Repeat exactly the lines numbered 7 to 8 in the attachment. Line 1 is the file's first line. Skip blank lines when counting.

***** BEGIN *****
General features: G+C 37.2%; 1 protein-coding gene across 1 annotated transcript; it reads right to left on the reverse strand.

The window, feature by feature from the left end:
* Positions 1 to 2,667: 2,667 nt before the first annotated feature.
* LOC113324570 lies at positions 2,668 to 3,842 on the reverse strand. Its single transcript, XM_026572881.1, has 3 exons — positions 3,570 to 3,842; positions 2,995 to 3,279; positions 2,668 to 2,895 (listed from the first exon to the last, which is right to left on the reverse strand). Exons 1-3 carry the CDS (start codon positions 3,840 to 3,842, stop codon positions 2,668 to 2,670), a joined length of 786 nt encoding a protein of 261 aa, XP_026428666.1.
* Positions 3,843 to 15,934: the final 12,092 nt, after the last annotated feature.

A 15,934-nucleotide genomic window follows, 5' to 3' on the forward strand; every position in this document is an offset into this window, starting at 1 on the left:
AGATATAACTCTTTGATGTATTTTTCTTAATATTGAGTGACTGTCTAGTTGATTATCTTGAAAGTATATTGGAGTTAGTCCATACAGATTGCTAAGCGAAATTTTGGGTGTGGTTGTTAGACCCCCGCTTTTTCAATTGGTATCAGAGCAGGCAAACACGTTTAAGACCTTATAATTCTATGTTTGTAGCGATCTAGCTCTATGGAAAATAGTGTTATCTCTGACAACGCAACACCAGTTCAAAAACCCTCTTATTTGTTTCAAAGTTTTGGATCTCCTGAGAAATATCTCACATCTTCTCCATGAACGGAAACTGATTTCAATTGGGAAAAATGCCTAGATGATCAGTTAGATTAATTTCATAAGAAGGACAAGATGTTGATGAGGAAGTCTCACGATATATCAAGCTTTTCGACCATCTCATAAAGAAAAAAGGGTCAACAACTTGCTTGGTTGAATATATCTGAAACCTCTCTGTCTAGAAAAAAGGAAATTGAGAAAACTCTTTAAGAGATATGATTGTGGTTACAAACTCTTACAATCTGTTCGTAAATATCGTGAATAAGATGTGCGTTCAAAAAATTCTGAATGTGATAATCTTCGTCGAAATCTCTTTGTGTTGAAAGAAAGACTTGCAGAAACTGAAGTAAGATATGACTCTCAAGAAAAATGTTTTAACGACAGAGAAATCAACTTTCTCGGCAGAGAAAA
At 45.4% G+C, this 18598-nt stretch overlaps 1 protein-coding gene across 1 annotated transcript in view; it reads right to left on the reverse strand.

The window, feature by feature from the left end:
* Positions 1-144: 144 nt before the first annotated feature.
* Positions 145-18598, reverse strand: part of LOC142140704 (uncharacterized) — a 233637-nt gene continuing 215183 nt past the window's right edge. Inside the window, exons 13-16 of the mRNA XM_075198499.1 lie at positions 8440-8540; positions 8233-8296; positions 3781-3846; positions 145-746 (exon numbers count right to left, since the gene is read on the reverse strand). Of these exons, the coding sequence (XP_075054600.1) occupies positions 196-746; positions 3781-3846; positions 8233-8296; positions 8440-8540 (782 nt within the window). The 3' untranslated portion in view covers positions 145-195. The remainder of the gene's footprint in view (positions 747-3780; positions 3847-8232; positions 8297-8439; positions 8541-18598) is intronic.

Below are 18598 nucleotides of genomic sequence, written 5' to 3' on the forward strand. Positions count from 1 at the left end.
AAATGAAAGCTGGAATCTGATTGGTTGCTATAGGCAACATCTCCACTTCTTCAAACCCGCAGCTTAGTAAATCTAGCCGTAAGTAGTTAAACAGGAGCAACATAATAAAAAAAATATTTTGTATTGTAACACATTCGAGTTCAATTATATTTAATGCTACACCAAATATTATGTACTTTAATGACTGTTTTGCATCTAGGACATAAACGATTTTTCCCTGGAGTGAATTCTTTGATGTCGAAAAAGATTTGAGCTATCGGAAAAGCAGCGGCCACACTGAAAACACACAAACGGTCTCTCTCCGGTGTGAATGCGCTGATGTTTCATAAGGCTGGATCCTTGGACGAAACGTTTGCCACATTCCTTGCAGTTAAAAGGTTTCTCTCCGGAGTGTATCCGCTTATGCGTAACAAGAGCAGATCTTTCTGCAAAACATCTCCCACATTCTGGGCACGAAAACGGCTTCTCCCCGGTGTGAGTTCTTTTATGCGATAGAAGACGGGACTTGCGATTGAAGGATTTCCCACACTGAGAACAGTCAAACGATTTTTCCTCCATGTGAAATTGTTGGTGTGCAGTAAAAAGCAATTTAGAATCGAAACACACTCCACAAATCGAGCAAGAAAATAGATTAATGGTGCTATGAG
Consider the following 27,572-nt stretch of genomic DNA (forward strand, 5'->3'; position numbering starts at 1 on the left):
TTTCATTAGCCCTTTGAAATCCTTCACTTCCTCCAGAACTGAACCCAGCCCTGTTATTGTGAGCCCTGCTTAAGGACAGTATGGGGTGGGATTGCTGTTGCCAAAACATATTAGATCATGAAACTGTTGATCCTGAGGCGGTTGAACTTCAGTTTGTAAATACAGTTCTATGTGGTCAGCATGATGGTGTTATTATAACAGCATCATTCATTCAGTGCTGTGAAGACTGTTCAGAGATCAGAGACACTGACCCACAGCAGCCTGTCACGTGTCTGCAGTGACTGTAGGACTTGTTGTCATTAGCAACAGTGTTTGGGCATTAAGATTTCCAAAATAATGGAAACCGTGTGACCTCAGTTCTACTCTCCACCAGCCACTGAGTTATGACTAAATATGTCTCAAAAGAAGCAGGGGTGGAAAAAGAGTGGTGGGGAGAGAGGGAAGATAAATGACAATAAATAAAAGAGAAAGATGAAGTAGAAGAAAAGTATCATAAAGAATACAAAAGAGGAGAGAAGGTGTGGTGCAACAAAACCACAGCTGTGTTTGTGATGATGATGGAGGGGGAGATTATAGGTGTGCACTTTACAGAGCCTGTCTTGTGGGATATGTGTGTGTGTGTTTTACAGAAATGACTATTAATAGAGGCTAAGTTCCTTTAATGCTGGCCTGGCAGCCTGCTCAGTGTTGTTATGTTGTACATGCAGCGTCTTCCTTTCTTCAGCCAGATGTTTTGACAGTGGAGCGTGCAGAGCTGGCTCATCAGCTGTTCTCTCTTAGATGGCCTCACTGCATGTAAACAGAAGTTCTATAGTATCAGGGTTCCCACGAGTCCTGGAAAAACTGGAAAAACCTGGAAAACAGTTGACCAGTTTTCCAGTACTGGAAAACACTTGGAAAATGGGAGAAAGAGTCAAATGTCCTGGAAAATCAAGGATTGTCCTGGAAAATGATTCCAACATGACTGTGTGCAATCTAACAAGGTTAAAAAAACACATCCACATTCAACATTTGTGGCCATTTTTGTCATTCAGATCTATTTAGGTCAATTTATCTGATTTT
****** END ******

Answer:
AGATATAACTCTTTGATGTATTTTTCTTAATATTGAGTGACTGTCTAGTTGATTATCTTGAAAGTATATTGGAGTTAGTCCATACAGATTGCTAAGCGAAATTTTGGGTGTGGTTGTTAGACCCCCGCTTTTTCAATTGGTATCAGAGCAGGCAAACACGTTTAAGACCTTATAATTCTATGTTTGTAGCGATCTAGCTCTATGGAAAATAGTGTTATCTCTGACAACGCAACACCAGTTCAAAAACCCTCTTATTTGTTTCAAAGTTTTGGATCTCCTGAGAAATATCTCACATCTTCTCCATGAACGGAAACTGATTTCAATTGGGAAAAATGCCTAGATGATCAGTTAGATTAATTTCATAAGAAGGACAAGATGTTGATGAGGAAGTCTCACGATATATCAAGCTTTTCGACCATCTCATAAAGAAAAAAGGGTCAACAACTTGCTTGGTTGAATATATCTGAAACCTCTCTGTCTAGAAAAAAGGAAATTGAGAAAACTCTTTAAGAGATATGATTGTGGTTACAAACTCTTACAATCTGTTCGTAAATATCGTGAATAAGATGTGCGTTCAAAAAATTCTGAATGTGATAATCTTCGTCGAAATCTCTTTGTGTTGAAAGAAAGACTTGCAGAAACTGAAGTAAGATATGACTCTCAAGAAAAATGTTTTAACGACAGAGAAATCAACTTTCTCGGCAGAGAAAA
At 45.4% G+C, this 18598-nt stretch overlaps 1 protein-coding gene across 1 annotated transcript in view; it reads right to left on the reverse strand.